People use emotion to persuade, even when it could backfire
We intuitively use more emotional language to enhance our powers of persuasion, according to research published in Psychological Science, a journal of the Association for Psychological Science. The research shows that people tend toward appeals that aren’t simply more positive or negative but are infused with emotionality, even when they’re trying to sway an audience that may not be receptive to such language.
“Beyond simply becoming more positive or negative, people spontaneously shift toward using more emotional language when trying to persuade,” says researcher Matthew D. Rocklage of The Kellogg School of Management at Northwestern University.
We might imagine that people would use very positive words such as “excellent” or “outstanding” to bring others around to their point of view, but the findings showed that people specifically used terms that convey a greater degree of emotion, such as “exciting” and “thrilling.”
Understanding the components that make for a persuasive message is a critical focus of fields ranging from advertising to politics and even public health. Rocklage and colleagues wanted to look at the question from a different angle, exploring how we communicate with others when we are the ones trying to persuade.
“It’s possible that to be seen as rational and reasonable, people might remove emotion from their language when attempting to persuade,” says Rocklage. Drawing from attitudes theory and social-function theories of emotion, however, Rocklage and colleagues Derek D. Rucker and Loran F. Nordgren hypothesized that people would go the other way, tapping into emotional language as a means of social influence.
In one online study, the researchers showed 1,285 participants a photo and some relevant details for a particular product available from Amazon.com. They asked some participants to write a five-star review that would persuade readers to purchase that product, while they asked others to write a five-star review that simply described the product’s positive features.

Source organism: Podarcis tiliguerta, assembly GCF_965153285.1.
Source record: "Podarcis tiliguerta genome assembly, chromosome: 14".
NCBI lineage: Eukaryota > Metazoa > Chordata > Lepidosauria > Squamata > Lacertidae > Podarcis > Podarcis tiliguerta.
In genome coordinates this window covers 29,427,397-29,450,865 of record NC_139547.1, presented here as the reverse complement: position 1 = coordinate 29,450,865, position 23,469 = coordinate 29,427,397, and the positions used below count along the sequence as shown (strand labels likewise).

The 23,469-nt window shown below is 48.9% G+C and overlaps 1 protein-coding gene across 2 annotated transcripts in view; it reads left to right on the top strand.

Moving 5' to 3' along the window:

Using an established tool for quantitative linguistic analysis, the Evaluative Lexicon, the researchers then quantified how emotional, positive or negative, and extreme the reviews were.
Although the reviews were equally positive in their language, the data showed that reviewers used more emotional language when they were trying to persuade readers to buy a product compared with when they were writing a five-star review without intending to persuade. Participants’ persuasive reviews also had more emotional language compared with actual five-star reviews for the same products published on Amazon.com.
Importantly, the shift toward more emotional language appeared to be automatic rather than deliberative. Participants still used more emotional descriptors in persuasive reviews when they were simultaneously trying to remember an 8-digit number, a competing task that made strategizing very difficult.
The tendency to use more emotional language emerged even when participants were attempting to persuade a group of “rational” thinkers.
“Past research indicates that emotional appeals can backfire when an audience prefers unemotional appeals,” says Rocklage. “Our findings indicate that there is a strong enough connection between persuasion and emotion in people’s minds that they continue to use emotion even in the face of an audience where that approach can backfire.”
Indeed, additional evidence indicated a connection between emotion and persuasion in memory. The researchers found that the more emotional a word was, the more likely participants were to associate it with persuasion and the quicker they did so.
An interesting avenue for future research, says Rocklage, is to investigate whether the association transfers across various contexts.
“For instance, would people use less emotion if they were in a boardroom meeting or if they were writing a formal letter of recommendation?” he wonders.